Guernsey population control policy: Public vote urged

People walking in the High Street in St Peter Port
Image caption The island's population is expected to rise to 70,000 by 2040 based on current estimates

A call for a public vote on Guernsey's population control policy has been made by two former deputies.

More than 40 measures to change the way the island's population is managed were passed by the island's government in June.

Graham Guille and Gloria Dudley-Owen say not enough detail has been given about the changes.

Mr Guille said it was such a fundamental change for people's rights it should be put to a public vote.

He said: "I would like to see some sort of poll, an opportunity for residents to have a say in this before the changes become absolute."

Under the new system there are eight and 14-year milestones for those living in the island to qualify for residency.

It involves short, medium and long-term work permits for one year, five years and eight years respectively.

Ms Dudley-Owen said her biggest concern was that many people still did not realise how far-reaching the changes would be.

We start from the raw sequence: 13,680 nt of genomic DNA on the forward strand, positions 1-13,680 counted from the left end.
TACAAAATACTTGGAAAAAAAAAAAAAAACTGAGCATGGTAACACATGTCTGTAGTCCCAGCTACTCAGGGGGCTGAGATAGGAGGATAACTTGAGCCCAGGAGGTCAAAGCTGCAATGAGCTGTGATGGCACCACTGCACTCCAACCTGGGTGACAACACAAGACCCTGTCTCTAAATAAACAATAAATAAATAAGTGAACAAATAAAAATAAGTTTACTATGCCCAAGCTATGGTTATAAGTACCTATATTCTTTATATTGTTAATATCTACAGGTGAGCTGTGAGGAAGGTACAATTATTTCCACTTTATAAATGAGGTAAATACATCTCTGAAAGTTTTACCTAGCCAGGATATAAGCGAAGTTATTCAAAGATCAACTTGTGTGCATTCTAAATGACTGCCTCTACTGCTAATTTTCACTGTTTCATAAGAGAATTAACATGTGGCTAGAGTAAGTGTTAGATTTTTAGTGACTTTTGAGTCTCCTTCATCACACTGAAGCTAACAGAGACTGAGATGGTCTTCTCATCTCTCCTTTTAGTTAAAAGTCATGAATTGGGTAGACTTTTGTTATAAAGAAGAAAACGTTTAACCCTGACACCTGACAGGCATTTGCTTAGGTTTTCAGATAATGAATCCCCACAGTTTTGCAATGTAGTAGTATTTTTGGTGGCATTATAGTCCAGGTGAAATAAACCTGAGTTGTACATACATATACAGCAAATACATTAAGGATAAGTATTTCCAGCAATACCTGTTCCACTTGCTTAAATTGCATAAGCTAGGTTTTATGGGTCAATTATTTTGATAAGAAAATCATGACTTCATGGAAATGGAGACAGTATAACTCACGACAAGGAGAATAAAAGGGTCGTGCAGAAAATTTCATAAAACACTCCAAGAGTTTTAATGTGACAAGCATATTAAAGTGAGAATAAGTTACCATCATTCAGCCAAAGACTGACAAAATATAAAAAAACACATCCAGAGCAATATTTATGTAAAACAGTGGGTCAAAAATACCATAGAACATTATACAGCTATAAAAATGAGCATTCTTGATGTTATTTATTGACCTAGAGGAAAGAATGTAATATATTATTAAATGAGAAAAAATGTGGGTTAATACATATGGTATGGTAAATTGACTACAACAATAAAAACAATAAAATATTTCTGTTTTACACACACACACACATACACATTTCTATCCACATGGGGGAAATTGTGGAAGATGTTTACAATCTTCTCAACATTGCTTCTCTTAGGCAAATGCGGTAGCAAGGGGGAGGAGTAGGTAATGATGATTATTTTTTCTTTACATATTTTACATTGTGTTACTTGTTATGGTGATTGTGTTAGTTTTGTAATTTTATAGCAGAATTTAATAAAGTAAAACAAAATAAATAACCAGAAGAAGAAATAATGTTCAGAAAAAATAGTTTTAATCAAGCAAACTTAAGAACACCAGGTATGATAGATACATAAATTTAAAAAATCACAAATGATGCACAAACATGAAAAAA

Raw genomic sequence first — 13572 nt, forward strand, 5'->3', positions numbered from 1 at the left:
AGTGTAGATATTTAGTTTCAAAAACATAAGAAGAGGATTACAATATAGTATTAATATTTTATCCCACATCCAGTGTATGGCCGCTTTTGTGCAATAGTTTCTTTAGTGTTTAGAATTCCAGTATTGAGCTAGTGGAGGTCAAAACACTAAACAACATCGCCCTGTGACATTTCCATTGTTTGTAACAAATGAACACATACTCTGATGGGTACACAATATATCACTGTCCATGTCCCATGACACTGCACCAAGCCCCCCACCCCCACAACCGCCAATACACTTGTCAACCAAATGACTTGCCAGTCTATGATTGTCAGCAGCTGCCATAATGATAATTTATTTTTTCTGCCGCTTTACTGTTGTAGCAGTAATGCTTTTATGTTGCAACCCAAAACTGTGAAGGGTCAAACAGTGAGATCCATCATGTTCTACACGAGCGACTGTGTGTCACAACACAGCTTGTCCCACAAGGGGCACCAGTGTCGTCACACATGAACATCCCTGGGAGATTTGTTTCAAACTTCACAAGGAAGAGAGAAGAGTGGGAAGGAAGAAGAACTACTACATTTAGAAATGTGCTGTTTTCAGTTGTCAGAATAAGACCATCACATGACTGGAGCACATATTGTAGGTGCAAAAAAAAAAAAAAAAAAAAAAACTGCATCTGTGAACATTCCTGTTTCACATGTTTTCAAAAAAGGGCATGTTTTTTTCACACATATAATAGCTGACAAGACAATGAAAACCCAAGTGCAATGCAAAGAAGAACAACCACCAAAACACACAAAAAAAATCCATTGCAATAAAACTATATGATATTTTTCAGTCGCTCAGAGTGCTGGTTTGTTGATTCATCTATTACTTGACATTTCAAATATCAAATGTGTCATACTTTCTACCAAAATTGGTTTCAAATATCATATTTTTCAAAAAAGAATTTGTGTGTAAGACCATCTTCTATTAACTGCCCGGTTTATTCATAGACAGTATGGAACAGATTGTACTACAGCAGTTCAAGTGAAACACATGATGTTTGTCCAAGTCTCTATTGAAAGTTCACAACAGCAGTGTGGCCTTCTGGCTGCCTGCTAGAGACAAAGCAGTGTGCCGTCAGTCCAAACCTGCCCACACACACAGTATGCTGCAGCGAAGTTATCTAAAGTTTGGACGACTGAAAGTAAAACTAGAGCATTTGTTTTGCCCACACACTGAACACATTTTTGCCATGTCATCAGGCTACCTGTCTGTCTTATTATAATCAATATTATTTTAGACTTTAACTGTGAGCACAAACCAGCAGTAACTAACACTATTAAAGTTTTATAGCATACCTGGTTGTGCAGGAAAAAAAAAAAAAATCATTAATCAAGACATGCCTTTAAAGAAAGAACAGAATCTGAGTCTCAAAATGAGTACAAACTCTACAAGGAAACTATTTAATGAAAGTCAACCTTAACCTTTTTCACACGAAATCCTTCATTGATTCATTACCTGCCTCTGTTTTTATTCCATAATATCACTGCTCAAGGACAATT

She said of the people she had spoken to about the policy: "All of them had no idea that in future their locally born children would not be classified as local if they left the island before completing the 14-year period.

"I do not believe we have reached out into the population with the fundamental changes that are going to happen."

To earn the lifelong right to residency under the new system people will have to live in the island for 14 years, either in local market properties or in the open market if they are aged under 18 when they move to the island.

Mr Guille said his goal was to encourage islanders to speak to their deputies about the issues and ask for more information.

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